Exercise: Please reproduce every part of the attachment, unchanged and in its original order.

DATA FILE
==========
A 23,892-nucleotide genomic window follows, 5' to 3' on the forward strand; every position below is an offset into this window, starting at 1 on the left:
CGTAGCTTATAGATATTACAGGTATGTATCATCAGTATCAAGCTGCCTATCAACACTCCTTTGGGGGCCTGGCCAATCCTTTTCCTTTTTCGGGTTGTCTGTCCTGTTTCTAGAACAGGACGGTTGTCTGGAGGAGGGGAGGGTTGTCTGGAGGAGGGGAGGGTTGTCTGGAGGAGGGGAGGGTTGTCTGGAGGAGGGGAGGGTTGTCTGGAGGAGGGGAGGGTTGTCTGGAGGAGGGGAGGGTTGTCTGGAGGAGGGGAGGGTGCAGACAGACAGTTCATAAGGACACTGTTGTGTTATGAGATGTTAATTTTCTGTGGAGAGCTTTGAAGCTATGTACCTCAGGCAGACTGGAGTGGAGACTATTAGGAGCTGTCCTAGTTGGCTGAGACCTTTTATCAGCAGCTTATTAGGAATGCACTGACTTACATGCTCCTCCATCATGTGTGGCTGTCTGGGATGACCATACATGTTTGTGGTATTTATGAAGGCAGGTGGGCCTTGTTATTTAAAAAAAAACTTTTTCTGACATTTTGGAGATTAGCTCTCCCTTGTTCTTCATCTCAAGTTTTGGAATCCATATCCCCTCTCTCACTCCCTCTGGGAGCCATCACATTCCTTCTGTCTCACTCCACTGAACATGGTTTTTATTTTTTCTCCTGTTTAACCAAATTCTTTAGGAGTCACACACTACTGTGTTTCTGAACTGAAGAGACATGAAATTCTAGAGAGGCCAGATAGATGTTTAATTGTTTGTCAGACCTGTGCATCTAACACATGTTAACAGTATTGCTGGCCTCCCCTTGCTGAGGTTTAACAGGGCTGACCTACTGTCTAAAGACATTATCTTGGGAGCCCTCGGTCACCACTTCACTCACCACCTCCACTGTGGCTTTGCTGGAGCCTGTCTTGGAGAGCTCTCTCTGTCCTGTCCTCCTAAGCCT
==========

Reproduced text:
A 23,892-nucleotide genomic window follows, 5' to 3' on the forward strand; every position below is an offset into this window, starting at 1 on the left:
CGTAGCTTATAGATATTACAGGTATGTATCATCAGTATCAAGCTGCCTATCAACACTCCTTTGGGGGCCTGGCCAATCCTTTTCCTTTTTCGGGTTGTCTGTCCTGTTTCTAGAACAGGACGGTTGTCTGGAGGAGGGGAGGGTTGTCTGGAGGAGGGGAGGGTTGTCTGGAGGAGGGGAGGGTTGTCTGGAGGAGGGGAGGGTTGTCTGGAGGAGGGGAGGGTTGTCTGGAGGAGGGGAGGGTTGTCTGGAGGAGGGGAGGGTGCAGACAGACAGTTCATAAGGACACTGTTGTGTTATGAGATGTTAATTTTCTGTGGAGAGCTTTGAAGCTATGTACCTCAGGCAGACTGGAGTGGAGACTATTAGGAGCTGTCCTAGTTGGCTGAGACCTTTTATCAGCAGCTTATTAGGAATGCACTGACTTACATGCTCCTCCATCATGTGTGGCTGTCTGGGATGACCATACATGTTTGTGGTATTTATGAAGGCAGGTGGGCCTTGTTATTTAAAAAAAAACTTTTTCTGACATTTTGGAGATTAGCTCTCCCTTGTTCTTCATCTCAAGTTTTGGAATCCATATCCCCTCTCTCACTCCCTCTGGGAGCCATCACATTCCTTCTGTCTCACTCCACTGAACATGGTTTTTATTTTTTCTCCTGTTTAACCAAATTCTTTAGGAGTCACACACTACTGTGTTTCTGAACTGAAGAGACATGAAATTCTAGAGAGGCCAGATAGATGTTTAATTGTTTGTCAGACCTGTGCATCTAACACATGTTAACAGTATTGCTGGCCTCCCCTTGCTGAGGTTTAACAGGGCTGACCTACTGTCTAAAGACATTATCTTGGGAGCCCTCGGTCACCACTTCACTCACCACCTCCACTGTGGCTTTGCTGGAGCCTGTCTTGGAGAGCTCTCTCTGTCCTGTCCTCCTAAGCCT